Book review: The Last Wife by Karen Hamilton

Friday, July 3, 2020 Permalink

The Perfect Girlfriend by Karen Hamilton, released in 2018, came as a bit of surprise and I enjoyed it far more than I expected. I comment in that review that it offered something a bit new. Something fresh.

Hamilton’s new novel, The Last Wife is similarly twisty. Again she gives us an unreliable narrator (who we grow to like, or at least understand), a support cast who have their own secrets and adds in a few twists when we think we’re on the home stretch.

Book review: The Last Wife by Karen HamiltonThe Last Wife
by Karen Hamilton
Published by Wildfire
on 25/06/2020
Source: Hachette Australia
Genres: Psychological Thriller
ISBN: 1472244362
Pages: 352

Nina and Marie were best friends—until Nina was diagnosed with a terminal illness. Before she died, Nina asked Marie to fulfill her final wishes.

But her mistake was in thinking Marie was someone she could trust.

What Nina didn’t know was that Marie always wanted her beautiful life, and that Marie has an agenda of her own. She’ll do anything to get what she wants.

Marie thinks she can keep her promise to her friend’s family on her own terms. But what she doesn’t know is that Nina was hiding explosive secrets of her own…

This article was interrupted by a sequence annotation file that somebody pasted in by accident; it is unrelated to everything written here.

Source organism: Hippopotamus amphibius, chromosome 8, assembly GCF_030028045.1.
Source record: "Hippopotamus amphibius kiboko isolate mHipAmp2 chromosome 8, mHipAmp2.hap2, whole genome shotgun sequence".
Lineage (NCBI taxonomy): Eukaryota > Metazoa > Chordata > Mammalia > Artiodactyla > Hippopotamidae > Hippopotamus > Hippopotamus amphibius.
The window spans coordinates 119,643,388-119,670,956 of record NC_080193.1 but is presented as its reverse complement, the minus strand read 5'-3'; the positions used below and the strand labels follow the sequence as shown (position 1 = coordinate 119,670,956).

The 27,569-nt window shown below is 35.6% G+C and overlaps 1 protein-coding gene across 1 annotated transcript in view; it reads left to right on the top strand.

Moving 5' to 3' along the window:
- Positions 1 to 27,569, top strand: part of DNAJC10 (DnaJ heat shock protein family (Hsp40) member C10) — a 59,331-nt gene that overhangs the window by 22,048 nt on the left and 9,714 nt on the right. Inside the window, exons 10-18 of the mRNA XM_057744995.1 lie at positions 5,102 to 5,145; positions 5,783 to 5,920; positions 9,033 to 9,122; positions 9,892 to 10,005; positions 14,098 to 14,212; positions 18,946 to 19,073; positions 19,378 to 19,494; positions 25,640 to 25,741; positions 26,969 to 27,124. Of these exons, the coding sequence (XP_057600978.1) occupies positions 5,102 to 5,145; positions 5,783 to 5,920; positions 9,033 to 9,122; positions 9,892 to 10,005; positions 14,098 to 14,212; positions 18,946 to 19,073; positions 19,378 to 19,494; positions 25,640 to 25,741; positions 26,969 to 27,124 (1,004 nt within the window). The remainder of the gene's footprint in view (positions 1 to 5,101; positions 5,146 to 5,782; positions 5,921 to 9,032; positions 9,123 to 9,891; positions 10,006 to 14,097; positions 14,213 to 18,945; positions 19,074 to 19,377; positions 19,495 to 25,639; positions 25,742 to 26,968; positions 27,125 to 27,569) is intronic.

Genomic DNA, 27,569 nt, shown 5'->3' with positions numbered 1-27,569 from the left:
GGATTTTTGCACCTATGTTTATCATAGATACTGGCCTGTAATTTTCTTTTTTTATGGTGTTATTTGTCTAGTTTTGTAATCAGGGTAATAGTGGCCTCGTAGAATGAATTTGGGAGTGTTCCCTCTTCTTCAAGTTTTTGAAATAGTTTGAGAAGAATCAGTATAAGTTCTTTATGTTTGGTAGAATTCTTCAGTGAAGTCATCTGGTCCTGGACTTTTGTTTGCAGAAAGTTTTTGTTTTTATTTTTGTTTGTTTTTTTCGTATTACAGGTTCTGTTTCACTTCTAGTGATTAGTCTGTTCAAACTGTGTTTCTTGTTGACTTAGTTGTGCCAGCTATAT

Marie is needy. And a little screwy. I’m sure there are more appropriate psychological terms and diagnoses but readers are left in little doubt that she has some obsessive tendencies and probably needs to stop changing therapists when they start to understand her.

But—despite some obvious issues—she seems to have been devoted to her childhood friend Nina. In a slightly possessive and manipulative way.

And I must admit, though I’m being glib about Marie she’s actually a kinda sympathetic character. There are glimpses of the person she could so nearly be. In fact in between bouts of obsessiveness she’s likeable. And engaging. In fact Hamilton takes us on an interesting journey with these characters and I’m reminded of the TV show Deadwood in which the characters we initially view as ‘bad’ or evil are actually perhaps not quite as we judge them to be, whereas those who seem decent or innocent are perhaps the ones we need to watch*.

Marie has her suspicions about the motives of those around her. They seem a little paranoid, but we learn perhaps they are justified after all. I think her manipulation of situations will be a struggle for readers but Hamilton gives us some insight into the ‘why’. And we’re actually in Marie’s head as the story unfolds from her point of view so we get to know the worst of what she’s doing and thinking. It occurs to me sometimes that—if someone was privy to our innermost thoughts, including those spiteful ones that leap from seemingly nowhere—we’d also not fare well. (Well, I’m sure I wouldn’t!)

This is an addictive read, and though it takes a while for Hamilton to unveil some of the secrets others are hiding, she keeps us guessing.

The Last Wife by Karen Hamilton was published by Hachette is and now available.

I received a copy of this from the publisher for review purposes.

* I know this is a common practice in character progression but it was very confronting for me in the TV show, so for me it’s the ‘Deadwood factor’.


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